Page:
I have used all those languages seriously save C# (only lightly) and can safely say Swift knocks them all out of the park in terms of actually writing applications. Indeed, its cross platform support is lackluster, thats why we’re here.

Makes sense, thank you for explaining!

Personally I'd love to see a forked flavor of TypeScript with static compilation and multithreading (which implies a lot more immutability, etc). Maybe I should give Swift a try…

If the foundation is rewritten in Swift, it will become a very potent alternative to Rust for this use case. Swift+LSP has good enough IDE support and the developer experience and debugging capabilities should make possible.

I think the fact that Rust won't provide inheritance based OOP workflows means that something like swift will always be valuable, especially for application development.

What is the value provided by inheritance? It was my understanding that this was deliberately excluded from Rust as it's now seen as a bit of an anti pattern mostly inferior to traits.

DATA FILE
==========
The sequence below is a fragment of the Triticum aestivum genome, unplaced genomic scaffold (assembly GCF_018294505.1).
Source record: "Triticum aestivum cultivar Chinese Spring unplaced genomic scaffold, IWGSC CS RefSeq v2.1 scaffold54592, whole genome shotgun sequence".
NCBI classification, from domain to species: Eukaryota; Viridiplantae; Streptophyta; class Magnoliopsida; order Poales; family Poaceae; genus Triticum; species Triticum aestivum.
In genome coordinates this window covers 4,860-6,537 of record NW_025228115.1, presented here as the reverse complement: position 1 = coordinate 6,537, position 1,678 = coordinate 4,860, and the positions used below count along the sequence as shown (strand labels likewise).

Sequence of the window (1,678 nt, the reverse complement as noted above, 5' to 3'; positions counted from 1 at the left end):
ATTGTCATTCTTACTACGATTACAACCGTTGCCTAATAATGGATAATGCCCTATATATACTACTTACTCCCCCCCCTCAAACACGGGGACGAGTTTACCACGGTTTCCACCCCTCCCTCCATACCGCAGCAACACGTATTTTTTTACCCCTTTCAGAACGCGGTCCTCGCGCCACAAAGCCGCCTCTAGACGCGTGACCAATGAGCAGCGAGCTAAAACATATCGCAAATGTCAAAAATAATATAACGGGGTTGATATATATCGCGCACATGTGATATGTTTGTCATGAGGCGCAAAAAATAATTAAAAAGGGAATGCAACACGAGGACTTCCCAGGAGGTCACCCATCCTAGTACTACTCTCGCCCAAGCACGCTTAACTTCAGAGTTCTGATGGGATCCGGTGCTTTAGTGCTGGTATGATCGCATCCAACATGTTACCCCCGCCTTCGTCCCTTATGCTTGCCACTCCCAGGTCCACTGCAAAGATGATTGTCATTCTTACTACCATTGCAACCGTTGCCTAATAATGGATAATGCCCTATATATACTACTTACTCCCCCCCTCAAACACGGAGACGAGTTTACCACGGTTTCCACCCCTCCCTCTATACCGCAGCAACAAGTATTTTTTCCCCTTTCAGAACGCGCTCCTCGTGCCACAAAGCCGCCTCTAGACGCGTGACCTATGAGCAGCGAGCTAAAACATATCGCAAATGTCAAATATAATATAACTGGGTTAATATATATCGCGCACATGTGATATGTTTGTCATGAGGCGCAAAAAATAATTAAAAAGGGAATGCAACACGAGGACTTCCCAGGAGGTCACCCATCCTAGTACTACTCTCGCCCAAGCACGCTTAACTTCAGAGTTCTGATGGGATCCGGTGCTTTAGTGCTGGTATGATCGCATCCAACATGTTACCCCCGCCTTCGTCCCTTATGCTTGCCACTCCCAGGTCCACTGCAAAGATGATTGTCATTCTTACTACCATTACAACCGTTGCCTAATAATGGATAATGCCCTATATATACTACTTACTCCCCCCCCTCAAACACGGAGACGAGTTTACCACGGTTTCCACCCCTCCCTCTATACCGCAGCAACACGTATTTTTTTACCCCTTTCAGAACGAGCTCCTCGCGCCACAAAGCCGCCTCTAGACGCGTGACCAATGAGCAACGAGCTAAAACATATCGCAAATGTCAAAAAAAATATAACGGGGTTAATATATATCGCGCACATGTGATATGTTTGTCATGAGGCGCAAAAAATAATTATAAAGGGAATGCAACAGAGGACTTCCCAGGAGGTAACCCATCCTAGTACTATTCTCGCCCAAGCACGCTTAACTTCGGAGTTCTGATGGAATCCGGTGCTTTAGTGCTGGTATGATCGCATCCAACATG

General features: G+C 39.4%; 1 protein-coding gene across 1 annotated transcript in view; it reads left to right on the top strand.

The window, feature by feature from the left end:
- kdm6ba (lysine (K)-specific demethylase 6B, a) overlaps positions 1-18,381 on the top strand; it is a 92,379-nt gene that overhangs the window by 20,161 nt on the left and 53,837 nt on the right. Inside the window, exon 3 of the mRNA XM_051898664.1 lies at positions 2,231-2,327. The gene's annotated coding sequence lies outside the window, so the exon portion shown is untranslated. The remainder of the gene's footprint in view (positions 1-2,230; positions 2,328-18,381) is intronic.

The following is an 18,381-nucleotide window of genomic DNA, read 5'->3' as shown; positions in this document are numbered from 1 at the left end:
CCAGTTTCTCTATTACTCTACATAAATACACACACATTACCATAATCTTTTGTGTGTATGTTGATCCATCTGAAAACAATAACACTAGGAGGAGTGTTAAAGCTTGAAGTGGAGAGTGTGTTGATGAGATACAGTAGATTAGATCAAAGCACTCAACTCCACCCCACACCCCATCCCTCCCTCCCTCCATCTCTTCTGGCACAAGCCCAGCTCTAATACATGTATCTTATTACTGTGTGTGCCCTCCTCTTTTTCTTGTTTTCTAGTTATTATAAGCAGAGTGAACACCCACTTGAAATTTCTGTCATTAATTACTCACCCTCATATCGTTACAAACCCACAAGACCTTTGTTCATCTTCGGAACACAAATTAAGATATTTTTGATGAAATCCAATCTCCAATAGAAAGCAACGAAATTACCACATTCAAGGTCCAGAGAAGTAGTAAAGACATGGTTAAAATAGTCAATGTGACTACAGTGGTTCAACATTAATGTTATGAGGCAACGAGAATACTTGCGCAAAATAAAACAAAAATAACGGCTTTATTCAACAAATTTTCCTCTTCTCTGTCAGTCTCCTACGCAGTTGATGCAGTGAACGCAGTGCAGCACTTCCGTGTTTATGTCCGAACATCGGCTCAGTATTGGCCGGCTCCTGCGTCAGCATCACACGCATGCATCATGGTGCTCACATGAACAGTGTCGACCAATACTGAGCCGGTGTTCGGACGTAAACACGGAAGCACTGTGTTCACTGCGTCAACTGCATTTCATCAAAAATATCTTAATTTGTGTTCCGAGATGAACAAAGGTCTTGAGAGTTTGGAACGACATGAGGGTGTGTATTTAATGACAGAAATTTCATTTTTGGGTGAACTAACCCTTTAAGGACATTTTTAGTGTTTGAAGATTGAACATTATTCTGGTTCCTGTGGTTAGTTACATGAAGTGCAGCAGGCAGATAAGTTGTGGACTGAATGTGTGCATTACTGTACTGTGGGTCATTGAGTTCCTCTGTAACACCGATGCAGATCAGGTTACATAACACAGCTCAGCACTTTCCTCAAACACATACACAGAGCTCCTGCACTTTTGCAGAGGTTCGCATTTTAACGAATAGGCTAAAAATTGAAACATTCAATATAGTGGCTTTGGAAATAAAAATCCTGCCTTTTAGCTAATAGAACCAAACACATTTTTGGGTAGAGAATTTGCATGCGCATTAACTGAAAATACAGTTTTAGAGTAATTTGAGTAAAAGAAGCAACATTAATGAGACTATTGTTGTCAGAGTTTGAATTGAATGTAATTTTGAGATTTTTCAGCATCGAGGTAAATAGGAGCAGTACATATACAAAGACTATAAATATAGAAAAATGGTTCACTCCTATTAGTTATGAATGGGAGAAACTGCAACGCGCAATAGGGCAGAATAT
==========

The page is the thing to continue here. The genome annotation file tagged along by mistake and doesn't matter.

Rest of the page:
None. It's code organizational syntactic sugar and abstraction that incurs a runtime penalty (vtables).

Go ditched OO for similar reasons.

Haskell, Erlang, and more get along fine without OO.

(OO crested with Smalltalk, Java, Ruby, Python, and JS (more prototypal though). Let's not talk about C++98)

Don’t trait objects work the same way as vtables (fat pointer)?

Monomorphisation solves this. The compiler duplicates functions for every type you use them with in the finished binary.

Inheritance is about providing business logic in all downstream inheritors through a super() chain. If you want shared logic in Rust between several implementors of a trait you will probably end up with duplicate code. There are drawbacks to both.

You can solve duplication with macros to implement traits. The Rust way seems to provide the same convenience without the runtime costs.

Macros provide code injection, that's not the same thing. Inheritance allows for overrides so you can have [default super logic]+[custom child logic]. That's only possible in rust with a lot of copy and paste, which can be fragile to maintain long term. Most UI frameworks are built around inheritance to guarantee logic provided by the base view or view group, while allowing for inheritors to mix in custom logic as well

How would you compare Swift with Kotlin in terms of being a good stand-in for high-level Rust?

I've not paid attention to Kotlin in a while, but it seems like there's more progress at supporting Kotlin across more platforms (Kotlin native, web?, etc). I'm curious if people feel that the language features and design are at about parity, or if one is significantly stronger/weaker.